Clang, Clang, Clang Went the Big Three

By Mike Wise
Sunday, April 23, 2006

CLEVELAND Eddie Jordan is not big on statistics -- "I flunked it 100 times at Rutgers," the Wizards coach said. Yet he knows some numbers don't lie, like the ones portraying his offensive stars as paint-chipping gunners Saturday afternoon.

In their first playoff game together, Gilbert Arenas, Antawn Jamison and Caron Butler really struggled. They missed 32 shots, many of which they shouldn't have taken. The NBA's highest-scoring triumvirate made 15 of 47 shots they attempted. They scored almost 20 points fewer than the 67.1 points they averaged during the regular season.

People, that is not a Big Three. That is a Bermuda Triangle. That's a three-sided Frank Brickowski. Fifteen of 47 is Allen Iverson at the Olympics.

What a horrid display from what, on some afternoons, is one of the league's most aesthetically pleasing teams to watch. Impatience -- getting caught up in trying to look as good as LeBron on national television -- turned Jordan's sublime and choreographed Princeton offense into gunk.

"No rhythm, no rhythm whatsoever," Jamison said after his Big Three was outscored, 53-48, by Cleveland's Esteemed Fearsome Foursome -- Donyell Marshall (19), Eric Snow (14), Zydrunas Ilgauskas (10) and Flip Murray (10). Flip Murray!

"I don't know what it was, but we never got into our offensive sets," Jamison said. "There was no comfort level there like we had all season. Part of it was them, the way they loaded up or wouldn't let us dump an entry pass into the post. But a lot of it was us. We didn't play very well together."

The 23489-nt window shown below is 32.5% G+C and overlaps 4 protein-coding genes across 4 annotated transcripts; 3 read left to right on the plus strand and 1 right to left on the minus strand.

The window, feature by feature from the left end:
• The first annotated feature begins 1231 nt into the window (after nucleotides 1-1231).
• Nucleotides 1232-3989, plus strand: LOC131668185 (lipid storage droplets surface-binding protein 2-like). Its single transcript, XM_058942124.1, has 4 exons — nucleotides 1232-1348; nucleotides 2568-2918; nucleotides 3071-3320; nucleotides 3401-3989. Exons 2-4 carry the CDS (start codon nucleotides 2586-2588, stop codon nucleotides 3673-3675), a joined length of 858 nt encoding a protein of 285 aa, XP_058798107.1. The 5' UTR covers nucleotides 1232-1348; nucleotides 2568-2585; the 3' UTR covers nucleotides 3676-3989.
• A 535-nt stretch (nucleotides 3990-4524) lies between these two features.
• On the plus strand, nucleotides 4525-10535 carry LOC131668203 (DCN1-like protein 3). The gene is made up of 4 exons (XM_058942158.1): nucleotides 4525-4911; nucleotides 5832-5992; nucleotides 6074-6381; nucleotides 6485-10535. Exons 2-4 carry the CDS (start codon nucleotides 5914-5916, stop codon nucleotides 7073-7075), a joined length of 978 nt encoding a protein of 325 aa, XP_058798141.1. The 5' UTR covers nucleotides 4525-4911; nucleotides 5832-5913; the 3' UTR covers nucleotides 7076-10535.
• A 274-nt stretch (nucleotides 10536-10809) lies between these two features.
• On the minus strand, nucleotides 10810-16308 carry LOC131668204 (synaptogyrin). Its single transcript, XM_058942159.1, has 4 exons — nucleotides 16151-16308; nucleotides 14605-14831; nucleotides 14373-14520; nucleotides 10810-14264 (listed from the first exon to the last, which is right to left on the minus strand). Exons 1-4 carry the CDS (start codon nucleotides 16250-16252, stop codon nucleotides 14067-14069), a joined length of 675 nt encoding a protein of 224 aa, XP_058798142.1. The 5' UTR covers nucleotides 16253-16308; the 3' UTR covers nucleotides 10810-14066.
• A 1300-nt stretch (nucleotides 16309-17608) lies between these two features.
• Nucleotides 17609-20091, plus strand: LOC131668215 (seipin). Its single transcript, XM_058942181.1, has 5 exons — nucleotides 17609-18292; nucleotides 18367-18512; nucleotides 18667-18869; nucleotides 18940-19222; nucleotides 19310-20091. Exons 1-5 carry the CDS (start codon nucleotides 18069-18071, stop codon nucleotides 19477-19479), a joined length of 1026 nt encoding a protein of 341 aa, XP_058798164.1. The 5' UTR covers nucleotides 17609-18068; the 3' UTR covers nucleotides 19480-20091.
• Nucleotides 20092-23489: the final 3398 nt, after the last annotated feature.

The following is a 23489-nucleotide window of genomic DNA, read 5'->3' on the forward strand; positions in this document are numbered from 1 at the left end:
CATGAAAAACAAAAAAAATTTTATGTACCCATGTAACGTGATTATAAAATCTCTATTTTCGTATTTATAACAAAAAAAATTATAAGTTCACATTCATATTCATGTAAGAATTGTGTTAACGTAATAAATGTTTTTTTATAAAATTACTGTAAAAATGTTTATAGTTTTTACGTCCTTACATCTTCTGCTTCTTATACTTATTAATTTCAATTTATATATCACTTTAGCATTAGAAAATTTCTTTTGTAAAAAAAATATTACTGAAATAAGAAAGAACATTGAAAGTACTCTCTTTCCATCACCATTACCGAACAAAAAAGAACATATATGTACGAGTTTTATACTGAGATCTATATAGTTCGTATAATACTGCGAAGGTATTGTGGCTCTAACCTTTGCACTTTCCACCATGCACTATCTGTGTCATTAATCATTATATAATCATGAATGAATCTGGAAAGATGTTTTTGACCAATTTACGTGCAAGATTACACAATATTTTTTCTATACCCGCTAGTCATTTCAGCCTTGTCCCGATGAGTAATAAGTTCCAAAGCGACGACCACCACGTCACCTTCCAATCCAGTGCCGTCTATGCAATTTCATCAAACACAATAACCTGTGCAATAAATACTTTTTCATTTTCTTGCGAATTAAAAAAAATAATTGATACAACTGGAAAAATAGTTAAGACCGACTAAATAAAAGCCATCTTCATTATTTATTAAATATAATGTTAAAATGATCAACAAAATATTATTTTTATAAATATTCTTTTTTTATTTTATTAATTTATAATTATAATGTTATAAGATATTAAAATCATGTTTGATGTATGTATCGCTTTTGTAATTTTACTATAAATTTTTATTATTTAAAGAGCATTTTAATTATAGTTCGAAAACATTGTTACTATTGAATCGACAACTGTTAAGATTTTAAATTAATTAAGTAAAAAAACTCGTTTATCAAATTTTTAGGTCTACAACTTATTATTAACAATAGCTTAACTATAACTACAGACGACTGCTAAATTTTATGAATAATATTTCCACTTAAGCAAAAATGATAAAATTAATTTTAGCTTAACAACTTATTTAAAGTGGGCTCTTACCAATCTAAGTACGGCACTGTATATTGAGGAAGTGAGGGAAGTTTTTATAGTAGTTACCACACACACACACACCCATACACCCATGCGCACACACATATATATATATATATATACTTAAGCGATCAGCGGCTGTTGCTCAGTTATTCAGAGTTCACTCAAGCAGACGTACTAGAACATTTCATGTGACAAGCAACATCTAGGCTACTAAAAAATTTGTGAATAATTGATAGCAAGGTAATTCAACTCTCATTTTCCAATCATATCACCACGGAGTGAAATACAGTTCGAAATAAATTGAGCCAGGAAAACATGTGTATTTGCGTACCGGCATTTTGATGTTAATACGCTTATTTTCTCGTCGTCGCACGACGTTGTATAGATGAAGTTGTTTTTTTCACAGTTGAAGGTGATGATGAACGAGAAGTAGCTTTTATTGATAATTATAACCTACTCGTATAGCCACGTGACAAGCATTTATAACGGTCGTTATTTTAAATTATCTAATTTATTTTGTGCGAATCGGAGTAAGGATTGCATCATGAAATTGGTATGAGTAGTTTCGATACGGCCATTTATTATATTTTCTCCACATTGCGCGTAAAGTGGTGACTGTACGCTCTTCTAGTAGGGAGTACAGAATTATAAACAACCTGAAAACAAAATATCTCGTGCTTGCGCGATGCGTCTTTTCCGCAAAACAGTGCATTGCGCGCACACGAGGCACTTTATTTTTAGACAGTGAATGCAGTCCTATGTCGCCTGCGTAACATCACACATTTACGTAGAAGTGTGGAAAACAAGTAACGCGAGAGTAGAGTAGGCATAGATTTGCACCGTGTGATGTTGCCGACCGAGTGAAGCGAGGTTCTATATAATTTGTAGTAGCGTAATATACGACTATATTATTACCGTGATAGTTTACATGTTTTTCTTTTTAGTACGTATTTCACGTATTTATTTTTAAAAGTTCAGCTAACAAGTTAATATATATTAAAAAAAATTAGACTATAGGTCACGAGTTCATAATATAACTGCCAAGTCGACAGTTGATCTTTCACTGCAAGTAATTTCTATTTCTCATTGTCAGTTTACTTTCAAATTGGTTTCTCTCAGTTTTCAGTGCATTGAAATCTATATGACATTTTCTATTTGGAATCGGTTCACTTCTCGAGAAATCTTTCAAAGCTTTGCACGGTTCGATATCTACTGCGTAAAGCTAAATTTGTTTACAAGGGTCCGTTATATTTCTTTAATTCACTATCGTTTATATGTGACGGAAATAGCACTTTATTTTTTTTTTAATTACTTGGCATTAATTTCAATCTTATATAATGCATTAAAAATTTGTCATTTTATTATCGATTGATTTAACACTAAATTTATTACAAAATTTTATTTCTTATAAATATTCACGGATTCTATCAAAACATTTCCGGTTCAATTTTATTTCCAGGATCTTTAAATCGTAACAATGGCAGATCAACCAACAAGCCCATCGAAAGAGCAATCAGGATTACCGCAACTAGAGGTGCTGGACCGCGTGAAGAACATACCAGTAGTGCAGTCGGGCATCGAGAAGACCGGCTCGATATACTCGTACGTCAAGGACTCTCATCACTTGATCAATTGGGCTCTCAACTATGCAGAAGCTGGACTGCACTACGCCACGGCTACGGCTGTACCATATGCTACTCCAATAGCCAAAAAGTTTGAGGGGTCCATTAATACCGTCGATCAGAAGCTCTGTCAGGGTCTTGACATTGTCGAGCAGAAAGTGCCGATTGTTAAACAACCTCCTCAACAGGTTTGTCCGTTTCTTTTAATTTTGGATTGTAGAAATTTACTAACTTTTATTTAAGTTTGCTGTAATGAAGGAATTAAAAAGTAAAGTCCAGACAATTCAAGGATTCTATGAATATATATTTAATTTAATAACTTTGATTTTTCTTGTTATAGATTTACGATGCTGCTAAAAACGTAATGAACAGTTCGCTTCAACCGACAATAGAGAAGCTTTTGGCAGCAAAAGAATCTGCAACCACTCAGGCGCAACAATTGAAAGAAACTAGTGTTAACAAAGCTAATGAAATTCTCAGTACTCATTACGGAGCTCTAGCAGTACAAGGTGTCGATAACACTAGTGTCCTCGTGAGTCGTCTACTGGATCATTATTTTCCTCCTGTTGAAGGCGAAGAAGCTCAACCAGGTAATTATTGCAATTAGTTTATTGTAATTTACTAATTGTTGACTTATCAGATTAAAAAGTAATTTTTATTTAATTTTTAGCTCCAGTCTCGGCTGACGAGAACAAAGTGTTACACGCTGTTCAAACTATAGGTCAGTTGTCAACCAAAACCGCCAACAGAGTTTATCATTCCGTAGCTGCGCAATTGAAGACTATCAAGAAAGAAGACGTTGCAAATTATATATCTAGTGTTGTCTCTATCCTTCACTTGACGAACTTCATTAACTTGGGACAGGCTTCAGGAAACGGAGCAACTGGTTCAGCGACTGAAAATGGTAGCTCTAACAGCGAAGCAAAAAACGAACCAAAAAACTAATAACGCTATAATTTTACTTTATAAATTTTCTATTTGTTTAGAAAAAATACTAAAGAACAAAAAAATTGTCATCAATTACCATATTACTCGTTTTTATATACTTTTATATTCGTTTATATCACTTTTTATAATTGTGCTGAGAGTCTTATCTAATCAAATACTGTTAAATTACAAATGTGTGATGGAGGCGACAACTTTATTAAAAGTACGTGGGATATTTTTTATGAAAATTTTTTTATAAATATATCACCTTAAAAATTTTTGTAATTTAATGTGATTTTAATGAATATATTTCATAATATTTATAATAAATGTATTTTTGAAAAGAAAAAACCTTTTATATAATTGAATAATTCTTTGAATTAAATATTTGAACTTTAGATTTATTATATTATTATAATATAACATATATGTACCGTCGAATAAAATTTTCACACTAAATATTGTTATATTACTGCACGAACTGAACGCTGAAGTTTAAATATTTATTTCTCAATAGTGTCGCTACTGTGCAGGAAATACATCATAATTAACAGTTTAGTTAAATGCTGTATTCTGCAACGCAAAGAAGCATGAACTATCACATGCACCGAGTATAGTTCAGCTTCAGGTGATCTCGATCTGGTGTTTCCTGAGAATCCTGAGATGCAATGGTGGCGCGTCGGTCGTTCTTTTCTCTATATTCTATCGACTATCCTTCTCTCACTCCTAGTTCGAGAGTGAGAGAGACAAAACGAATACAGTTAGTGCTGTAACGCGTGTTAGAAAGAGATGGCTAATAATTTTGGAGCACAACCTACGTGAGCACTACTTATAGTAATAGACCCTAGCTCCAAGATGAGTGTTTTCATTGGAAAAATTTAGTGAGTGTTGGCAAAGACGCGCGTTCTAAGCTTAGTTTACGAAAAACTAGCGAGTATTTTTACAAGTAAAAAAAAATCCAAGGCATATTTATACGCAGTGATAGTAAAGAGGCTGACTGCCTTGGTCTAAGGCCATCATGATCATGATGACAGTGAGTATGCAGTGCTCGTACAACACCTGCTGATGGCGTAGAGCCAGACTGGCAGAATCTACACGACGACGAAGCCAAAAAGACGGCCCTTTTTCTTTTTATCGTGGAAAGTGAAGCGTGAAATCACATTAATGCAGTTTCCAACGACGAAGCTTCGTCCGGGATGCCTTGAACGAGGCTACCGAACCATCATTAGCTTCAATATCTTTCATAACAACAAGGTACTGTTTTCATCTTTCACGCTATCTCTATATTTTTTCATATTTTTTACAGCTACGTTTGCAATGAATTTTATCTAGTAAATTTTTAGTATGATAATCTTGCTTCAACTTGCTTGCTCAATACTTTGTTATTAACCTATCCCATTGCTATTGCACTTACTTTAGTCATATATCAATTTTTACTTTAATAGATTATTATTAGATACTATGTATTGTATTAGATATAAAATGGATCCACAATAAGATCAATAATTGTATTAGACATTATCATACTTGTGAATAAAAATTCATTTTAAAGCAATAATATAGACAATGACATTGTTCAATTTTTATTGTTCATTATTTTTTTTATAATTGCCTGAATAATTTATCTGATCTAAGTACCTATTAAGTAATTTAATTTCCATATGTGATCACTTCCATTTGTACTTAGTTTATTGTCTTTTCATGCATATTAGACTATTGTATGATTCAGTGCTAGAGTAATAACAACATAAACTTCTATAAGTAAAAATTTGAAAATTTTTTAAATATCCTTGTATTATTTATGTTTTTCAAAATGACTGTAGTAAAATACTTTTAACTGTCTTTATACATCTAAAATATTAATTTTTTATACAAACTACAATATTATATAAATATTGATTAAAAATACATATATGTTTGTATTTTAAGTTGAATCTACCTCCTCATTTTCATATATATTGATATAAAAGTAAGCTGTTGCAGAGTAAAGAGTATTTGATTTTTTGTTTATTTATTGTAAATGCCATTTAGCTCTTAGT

The "Big Three" moniker gets thrown around Washington way too liberally. After all, Jerry Stackhouse used to be a member of the fraternity. Stack, Larry Hughes and Arenas used to shoot to their heart's content and lose like dogs. They never made all-NBA. No one was taking their spot on the AND 1 bus any summer soon.

Jamison replaced Stackhouse and joined the Wizards' trio of scorers last season. And while they weren't exactly Bird, McHale and Parish -- the league's genuine Big Three standard -- something special happened.

Egos died. Team ball lived.

The label wasn't a cutesy catchphrase anymore. The Wizards' Big Three did not embarrass the memory of Magic, Kareem and Worthy or Jordan, Pippen and Grant. It wasn't equal to Duncan, Parker and Ginobili in San Antonio. Yet Arenas, Jamison and Hughes won games -- playoff games -- and helped change a culture.

Butler jumped in for Hughes, who left for Cleveland last summer, and did not seem to miss a beat. In fact, Arenas, Jamison and Butler combined for more points than the old Big Three.

"When Caron came aboard, we accepted him right away," Jamison said. "He fit right into the mold. We played unselfish basketball from the get-go. Gilbert would draw a double-team and one of us would spot up or cut to the rim.

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